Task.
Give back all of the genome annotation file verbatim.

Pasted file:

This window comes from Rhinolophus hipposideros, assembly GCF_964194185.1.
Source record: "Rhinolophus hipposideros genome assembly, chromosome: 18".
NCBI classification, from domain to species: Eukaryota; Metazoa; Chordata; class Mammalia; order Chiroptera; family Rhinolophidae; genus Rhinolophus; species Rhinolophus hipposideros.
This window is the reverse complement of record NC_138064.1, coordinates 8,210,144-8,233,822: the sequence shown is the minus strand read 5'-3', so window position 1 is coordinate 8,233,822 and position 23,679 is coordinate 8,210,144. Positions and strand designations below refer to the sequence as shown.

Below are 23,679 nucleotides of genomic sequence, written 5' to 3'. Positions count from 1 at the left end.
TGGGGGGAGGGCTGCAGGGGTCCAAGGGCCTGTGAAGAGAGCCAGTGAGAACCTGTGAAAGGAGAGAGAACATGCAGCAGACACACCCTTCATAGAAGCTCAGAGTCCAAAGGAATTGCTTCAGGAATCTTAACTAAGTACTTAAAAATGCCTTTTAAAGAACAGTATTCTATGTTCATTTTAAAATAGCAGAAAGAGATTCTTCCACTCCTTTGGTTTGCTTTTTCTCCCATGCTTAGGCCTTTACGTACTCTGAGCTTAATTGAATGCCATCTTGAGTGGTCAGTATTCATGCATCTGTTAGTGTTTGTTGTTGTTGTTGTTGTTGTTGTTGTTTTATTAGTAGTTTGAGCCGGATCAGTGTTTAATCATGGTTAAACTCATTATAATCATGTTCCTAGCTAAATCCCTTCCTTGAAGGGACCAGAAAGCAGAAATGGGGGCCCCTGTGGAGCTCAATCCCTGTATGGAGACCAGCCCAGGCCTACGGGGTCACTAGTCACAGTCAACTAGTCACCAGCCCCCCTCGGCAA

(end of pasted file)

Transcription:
This window comes from Rhinolophus hipposideros, assembly GCF_964194185.1.
Source record: "Rhinolophus hipposideros genome assembly, chromosome: 18".
NCBI classification, from domain to species: Eukaryota; Metazoa; Chordata; class Mammalia; order Chiroptera; family Rhinolophidae; genus Rhinolophus; species Rhinolophus hipposideros.
This window is the reverse complement of record NC_138064.1, coordinates 8,210,144-8,233,822: the sequence shown is the minus strand read 5'-3', so window position 1 is coordinate 8,233,822 and position 23,679 is coordinate 8,210,144. Positions and strand designations below refer to the sequence as shown.

Below are 23,679 nucleotides of genomic sequence, written 5' to 3'. Positions count from 1 at the left end.
TGGGGGGAGGGCTGCAGGGGTCCAAGGGCCTGTGAAGAGAGCCAGTGAGAACCTGTGAAAGGAGAGAGAACATGCAGCAGACACACCCTTCATAGAAGCTCAGAGTCCAAAGGAATTGCTTCAGGAATCTTAACTAAGTACTTAAAAATGCCTTTTAAAGAACAGTATTCTATGTTCATTTTAAAATAGCAGAAAGAGATTCTTCCACTCCTTTGGTTTGCTTTTTCTCCCATGCTTAGGCCTTTACGTACTCTGAGCTTAATTGAATGCCATCTTGAGTGGTCAGTATTCATGCATCTGTTAGTGTTTGTTGTTGTTGTTGTTGTTGTTGTTGTTTTATTAGTAGTTTGAGCCGGATCAGTGTTTAATCATGGTTAAACTCATTATAATCATGTTCCTAGCTAAATCCCTTCCTTGAAGGGACCAGAAAGCAGAAATGGGGGCCCCTGTGGAGCTCAATCCCTGTATGGAGACCAGCCCAGGCCTACGGGGTCACTAGTCACAGTCAACTAGTCACCAGCCCCCCTCGGCAA